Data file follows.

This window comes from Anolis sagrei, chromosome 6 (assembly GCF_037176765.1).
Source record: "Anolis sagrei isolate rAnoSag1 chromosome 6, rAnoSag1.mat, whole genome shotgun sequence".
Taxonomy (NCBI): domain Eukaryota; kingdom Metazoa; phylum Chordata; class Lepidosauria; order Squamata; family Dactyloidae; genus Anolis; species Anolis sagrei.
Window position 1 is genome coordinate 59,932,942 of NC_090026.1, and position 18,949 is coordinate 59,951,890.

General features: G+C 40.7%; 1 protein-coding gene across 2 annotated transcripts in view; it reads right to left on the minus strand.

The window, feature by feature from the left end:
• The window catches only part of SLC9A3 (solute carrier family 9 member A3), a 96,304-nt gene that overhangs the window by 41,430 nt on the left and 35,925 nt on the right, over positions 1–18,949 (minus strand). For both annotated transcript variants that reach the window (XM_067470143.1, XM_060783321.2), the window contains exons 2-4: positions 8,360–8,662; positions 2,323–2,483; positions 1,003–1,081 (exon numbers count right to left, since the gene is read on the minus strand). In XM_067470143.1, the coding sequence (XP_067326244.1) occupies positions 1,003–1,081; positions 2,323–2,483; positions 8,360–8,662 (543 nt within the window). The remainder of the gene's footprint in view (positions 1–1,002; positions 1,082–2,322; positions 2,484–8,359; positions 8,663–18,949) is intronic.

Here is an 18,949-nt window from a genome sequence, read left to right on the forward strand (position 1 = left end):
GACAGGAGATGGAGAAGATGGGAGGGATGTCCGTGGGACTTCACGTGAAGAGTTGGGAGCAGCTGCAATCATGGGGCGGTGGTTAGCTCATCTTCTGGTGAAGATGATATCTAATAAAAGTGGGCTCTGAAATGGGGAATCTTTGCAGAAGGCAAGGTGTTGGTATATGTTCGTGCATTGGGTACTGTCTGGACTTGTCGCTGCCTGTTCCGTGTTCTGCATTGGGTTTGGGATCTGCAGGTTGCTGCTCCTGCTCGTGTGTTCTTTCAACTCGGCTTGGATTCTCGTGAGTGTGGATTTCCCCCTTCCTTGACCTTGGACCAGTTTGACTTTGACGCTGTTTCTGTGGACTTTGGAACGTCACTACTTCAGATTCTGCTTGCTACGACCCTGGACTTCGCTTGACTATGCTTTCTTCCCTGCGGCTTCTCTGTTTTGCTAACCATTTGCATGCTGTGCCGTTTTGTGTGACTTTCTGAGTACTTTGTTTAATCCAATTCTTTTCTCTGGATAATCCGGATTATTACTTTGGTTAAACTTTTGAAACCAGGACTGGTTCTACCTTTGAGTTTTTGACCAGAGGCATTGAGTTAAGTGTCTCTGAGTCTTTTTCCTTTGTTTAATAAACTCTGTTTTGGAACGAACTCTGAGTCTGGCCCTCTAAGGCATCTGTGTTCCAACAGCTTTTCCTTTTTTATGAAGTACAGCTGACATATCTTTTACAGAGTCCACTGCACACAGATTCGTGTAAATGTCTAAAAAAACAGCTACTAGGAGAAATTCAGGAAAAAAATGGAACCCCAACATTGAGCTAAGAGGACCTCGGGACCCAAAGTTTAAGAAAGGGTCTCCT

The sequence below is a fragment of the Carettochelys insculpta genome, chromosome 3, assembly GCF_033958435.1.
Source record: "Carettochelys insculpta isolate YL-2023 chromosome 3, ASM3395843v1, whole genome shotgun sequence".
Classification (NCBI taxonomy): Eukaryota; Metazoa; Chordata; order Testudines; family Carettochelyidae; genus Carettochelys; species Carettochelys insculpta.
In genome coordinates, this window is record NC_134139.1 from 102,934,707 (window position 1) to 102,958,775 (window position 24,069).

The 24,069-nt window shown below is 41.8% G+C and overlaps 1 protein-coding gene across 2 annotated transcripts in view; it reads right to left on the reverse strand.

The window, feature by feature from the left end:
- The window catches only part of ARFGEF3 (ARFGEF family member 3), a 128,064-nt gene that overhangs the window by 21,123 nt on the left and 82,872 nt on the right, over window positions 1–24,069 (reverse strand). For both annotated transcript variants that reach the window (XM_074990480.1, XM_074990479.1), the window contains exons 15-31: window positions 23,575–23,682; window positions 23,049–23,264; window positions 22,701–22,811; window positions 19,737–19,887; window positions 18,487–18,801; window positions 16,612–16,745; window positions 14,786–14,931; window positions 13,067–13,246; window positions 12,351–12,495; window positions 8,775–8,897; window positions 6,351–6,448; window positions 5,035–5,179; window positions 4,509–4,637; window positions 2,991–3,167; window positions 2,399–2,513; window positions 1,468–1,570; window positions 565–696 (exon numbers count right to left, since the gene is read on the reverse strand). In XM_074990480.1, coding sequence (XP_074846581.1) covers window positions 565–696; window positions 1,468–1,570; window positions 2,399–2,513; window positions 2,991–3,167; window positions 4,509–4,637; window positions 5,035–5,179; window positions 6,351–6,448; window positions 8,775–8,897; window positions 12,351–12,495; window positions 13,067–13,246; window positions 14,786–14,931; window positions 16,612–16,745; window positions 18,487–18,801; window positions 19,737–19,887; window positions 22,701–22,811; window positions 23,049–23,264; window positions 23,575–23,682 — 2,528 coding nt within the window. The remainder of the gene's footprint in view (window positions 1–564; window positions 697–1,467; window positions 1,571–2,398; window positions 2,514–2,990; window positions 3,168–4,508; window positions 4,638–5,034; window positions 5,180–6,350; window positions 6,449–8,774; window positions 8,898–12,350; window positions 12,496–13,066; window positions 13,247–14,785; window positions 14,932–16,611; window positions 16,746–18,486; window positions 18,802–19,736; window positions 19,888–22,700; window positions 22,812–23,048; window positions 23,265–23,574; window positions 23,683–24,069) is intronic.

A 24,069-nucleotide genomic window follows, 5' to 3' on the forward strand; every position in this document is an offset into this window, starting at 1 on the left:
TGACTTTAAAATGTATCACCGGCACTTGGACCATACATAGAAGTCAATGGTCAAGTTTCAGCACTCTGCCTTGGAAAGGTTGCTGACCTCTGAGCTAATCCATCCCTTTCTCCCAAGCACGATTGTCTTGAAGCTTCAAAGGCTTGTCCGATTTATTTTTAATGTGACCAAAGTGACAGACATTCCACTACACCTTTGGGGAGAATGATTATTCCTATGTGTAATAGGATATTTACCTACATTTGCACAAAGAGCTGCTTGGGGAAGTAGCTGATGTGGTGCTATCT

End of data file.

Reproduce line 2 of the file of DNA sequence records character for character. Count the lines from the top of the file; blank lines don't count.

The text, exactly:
Source record: "Anolis sagrei isolate rAnoSag1 chromosome 6, rAnoSag1.mat, whole genome shotgun sequence".